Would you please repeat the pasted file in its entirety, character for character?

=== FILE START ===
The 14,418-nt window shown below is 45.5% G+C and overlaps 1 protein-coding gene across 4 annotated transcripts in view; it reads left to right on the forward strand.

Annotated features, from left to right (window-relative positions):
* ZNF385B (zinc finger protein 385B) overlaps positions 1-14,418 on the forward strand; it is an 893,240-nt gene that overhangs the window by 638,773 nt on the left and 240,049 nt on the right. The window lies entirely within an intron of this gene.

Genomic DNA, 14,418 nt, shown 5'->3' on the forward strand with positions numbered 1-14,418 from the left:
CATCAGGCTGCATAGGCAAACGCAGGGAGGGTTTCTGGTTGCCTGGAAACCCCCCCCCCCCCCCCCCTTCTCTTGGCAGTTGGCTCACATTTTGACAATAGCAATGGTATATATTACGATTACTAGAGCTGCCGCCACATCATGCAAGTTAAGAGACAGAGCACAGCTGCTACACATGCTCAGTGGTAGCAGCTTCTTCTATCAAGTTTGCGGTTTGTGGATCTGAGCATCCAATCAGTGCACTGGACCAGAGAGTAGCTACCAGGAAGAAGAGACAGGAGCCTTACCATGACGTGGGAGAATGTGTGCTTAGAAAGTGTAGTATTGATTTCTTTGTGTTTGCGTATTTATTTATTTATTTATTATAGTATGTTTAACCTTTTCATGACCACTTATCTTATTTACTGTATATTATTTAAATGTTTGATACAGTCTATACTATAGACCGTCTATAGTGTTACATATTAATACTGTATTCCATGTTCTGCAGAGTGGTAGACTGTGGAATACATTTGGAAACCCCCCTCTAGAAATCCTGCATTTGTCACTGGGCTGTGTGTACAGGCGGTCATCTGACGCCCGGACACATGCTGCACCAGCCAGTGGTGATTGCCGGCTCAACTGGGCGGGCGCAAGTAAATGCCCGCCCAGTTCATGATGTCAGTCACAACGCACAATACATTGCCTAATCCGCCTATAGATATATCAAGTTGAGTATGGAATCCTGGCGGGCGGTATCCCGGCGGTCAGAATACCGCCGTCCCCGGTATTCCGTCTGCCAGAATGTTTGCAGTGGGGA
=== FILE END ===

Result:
The 14,418-nt window shown below is 45.5% G+C and overlaps 1 protein-coding gene across 4 annotated transcripts in view; it reads left to right on the forward strand.

Annotated features, from left to right (window-relative positions):
* ZNF385B (zinc finger protein 385B) overlaps positions 1-14,418 on the forward strand; it is an 893,240-nt gene that overhangs the window by 638,773 nt on the left and 240,049 nt on the right. The window lies entirely within an intron of this gene.

Genomic DNA, 14,418 nt, shown 5'->3' on the forward strand with positions numbered 1-14,418 from the left:
CATCAGGCTGCATAGGCAAACGCAGGGAGGGTTTCTGGTTGCCTGGAAACCCCCCCCCCCCCCCCCCTTCTCTTGGCAGTTGGCTCACATTTTGACAATAGCAATGGTATATATTACGATTACTAGAGCTGCCGCCACATCATGCAAGTTAAGAGACAGAGCACAGCTGCTACACATGCTCAGTGGTAGCAGCTTCTTCTATCAAGTTTGCGGTTTGTGGATCTGAGCATCCAATCAGTGCACTGGACCAGAGAGTAGCTACCAGGAAGAAGAGACAGGAGCCTTACCATGACGTGGGAGAATGTGTGCTTAGAAAGTGTAGTATTGATTTCTTTGTGTTTGCGTATTTATTTATTTATTTATTATAGTATGTTTAACCTTTTCATGACCACTTATCTTATTTACTGTATATTATTTAAATGTTTGATACAGTCTATACTATAGACCGTCTATAGTGTTACATATTAATACTGTATTCCATGTTCTGCAGAGTGGTAGACTGTGGAATACATTTGGAAACCCCCCTCTAGAAATCCTGCATTTGTCACTGGGCTGTGTGTACAGGCGGTCATCTGACGCCCGGACACATGCTGCACCAGCCAGTGGTGATTGCCGGCTCAACTGGGCGGGCGCAAGTAAATGCCCGCCCAGTTCATGATGTCAGTCACAACGCACAATACATTGCCTAATCCGCCTATAGATATATCAAGTTGAGTATGGAATCCTGGCGGGCGGTATCCCGGCGGTCAGAATACCGCCGTCCCCGGTATTCCGTCTGCCAGAATGTTTGCAGTGGGGA